Students entering the California State University system (CSU) in 2012-13 face a dramatically different fee system than those entering the state’s public university system a decade ago.
After a financial crash, a recession and the state struggling to deal with budget shortfalls, CSU tuition has nearly quadrupled for full-time undergraduate students since the 2002-03 scholastic year, according to figures on CSU’s Budget Central. Many of the tuition increases are an effort to simply maintain the quality of education in the face of budget cuts from the state, CSU public affairs assistant Liz Chapin said.
Slashes to the CSU
During the past five years, billions have been cut from the CSU system in state funding, and system administration is constantly fighting for more state funding, Chapin said.
“The CSU is continuously working toward and advocating for the state’s reinvestment in higher education,” Chapin said.
Last fall, that advocacy meant proposing a more generous CSU budget to California Gov. Jerry Brown. The Board of Trustees also put in place a possible fee increase, which would take effect if Brown opted to further cut the CSU budget.
“At that time there was quite a bit of uncertainty about the budget,” Chapin said.
The CSU has continued to work toward improving funding, despite not having its budget proposal passed last fall.
The CSU is currently advocating for Proposition 30 on the state ballot in November, which would raise some taxes to provide more revenue for public higher education.
If the proposition is not passed, the CSU budget will be cut again, Chapin said.
“The CSU faces an additional trigger cut that would make that 39 percent of state support since 2007,” Chapin said.
In the meantime, the CSU doesn’t have a crystal ball to see if budget woes will be over in the near future, Chapin said. Nonetheless, the public higher education system is still dedicated to keeping school affordable for everyone through financial aid.
Approximately 45 percent of CSU students don’t pay tuition because of grants and scholarships, Chapin said.
“The CSU is very committed to making sure that students have plenty of financial aid to them,” Chapin said.
Success for students at Cal Poly
While the CSU struggles with the state government, individual universities are developing their own system of dealing with budget cuts.
Last fall, Cal Poly administration introduced the idea of the “Student Success Fee,” a quarterly fee that would be allocated by a committee of students, faculty and administrators to help the school overcome budget cuts and enrich students’ educational experience, vice president for finance Larry Kelley told the Mustang Daily last November.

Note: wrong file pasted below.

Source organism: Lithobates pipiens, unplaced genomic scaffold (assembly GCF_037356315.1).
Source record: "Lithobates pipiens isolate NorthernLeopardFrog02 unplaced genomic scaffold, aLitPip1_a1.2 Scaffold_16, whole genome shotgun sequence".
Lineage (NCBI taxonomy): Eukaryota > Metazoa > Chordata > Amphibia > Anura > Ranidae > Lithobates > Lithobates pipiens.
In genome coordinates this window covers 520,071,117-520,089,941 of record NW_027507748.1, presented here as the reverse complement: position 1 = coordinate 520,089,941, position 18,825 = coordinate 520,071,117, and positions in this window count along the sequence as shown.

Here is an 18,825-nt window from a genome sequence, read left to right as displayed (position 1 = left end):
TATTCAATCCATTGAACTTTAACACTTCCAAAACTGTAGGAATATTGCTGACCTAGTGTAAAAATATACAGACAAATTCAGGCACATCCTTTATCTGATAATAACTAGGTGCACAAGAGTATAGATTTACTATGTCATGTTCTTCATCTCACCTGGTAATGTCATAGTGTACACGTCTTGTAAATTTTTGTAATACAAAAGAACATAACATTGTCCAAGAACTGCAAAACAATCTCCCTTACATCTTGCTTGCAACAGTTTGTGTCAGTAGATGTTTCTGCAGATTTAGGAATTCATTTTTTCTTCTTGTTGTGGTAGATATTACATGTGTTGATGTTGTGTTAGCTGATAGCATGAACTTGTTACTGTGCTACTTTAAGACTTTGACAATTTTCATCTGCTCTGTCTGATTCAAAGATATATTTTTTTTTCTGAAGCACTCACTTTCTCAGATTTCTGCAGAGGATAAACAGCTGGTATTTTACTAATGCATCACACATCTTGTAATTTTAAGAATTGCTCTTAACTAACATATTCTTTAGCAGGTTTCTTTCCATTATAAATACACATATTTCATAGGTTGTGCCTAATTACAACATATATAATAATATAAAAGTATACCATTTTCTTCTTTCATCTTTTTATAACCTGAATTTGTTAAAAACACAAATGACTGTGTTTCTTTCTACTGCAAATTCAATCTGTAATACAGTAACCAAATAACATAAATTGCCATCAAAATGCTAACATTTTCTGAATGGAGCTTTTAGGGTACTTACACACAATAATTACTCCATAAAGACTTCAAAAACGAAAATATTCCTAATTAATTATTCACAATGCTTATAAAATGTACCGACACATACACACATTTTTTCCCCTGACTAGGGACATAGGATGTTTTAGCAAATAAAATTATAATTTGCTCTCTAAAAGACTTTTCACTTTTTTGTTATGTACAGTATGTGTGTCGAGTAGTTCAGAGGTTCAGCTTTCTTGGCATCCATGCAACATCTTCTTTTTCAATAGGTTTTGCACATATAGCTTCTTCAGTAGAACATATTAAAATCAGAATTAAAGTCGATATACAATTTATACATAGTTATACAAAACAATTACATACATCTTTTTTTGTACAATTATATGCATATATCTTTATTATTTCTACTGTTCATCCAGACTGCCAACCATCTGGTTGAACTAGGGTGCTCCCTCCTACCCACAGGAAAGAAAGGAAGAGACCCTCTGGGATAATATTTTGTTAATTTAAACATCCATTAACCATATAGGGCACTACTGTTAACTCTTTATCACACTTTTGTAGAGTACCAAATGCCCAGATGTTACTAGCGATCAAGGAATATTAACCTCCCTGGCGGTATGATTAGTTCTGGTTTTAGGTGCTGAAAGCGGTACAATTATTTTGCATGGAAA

The fee would start at $160 per quarter in Fall 2012 before increasing to $210 per quarter in Fall 2013 — finally hitting $260 per quarter in Fall 2014.
After months of public forums and educational outreach in Spring 2012, students approved the Student Success Fee by 56.93 percent in an advisory vote. The fee was then approved by both Cal Poly President Jeffrey Armstrong and CSU Chancellor Charles Reed.
Though the majority of students who voted approved the fee, the vote was still controversial, and not all students were happy with its passage, such as mechanical engineering junior Mitchell Harvey.
“It was just frustrating to see the fees go up again,” Harvey said.
Harvey voted against the fee because he felt the description of how the money would be spent was too vague, he said.
Currently, the Student Success Fee committee is in the process of deciding how the money should be allocated, but students will be able to see the effects of the allocation when it goes into effect, Kelley said.
“I think students will see the availability of additional classes, additional lab sections,” Kelley said.
Effects may not be immediately obvious, because the fee is so new, Kelley said. But plans are underway to increase class sections in the winter and spring quarters, he said.
“We may not see as much in the fall as we do later,” Kelley said.
The one thing students should remember, when they see the additional $160 fee this fall quarter, is that the fee was proposed with students in mind, Kelley said.
“It is designed as its name implies to help them progress to degrees at Cal Poly,” Kelley said.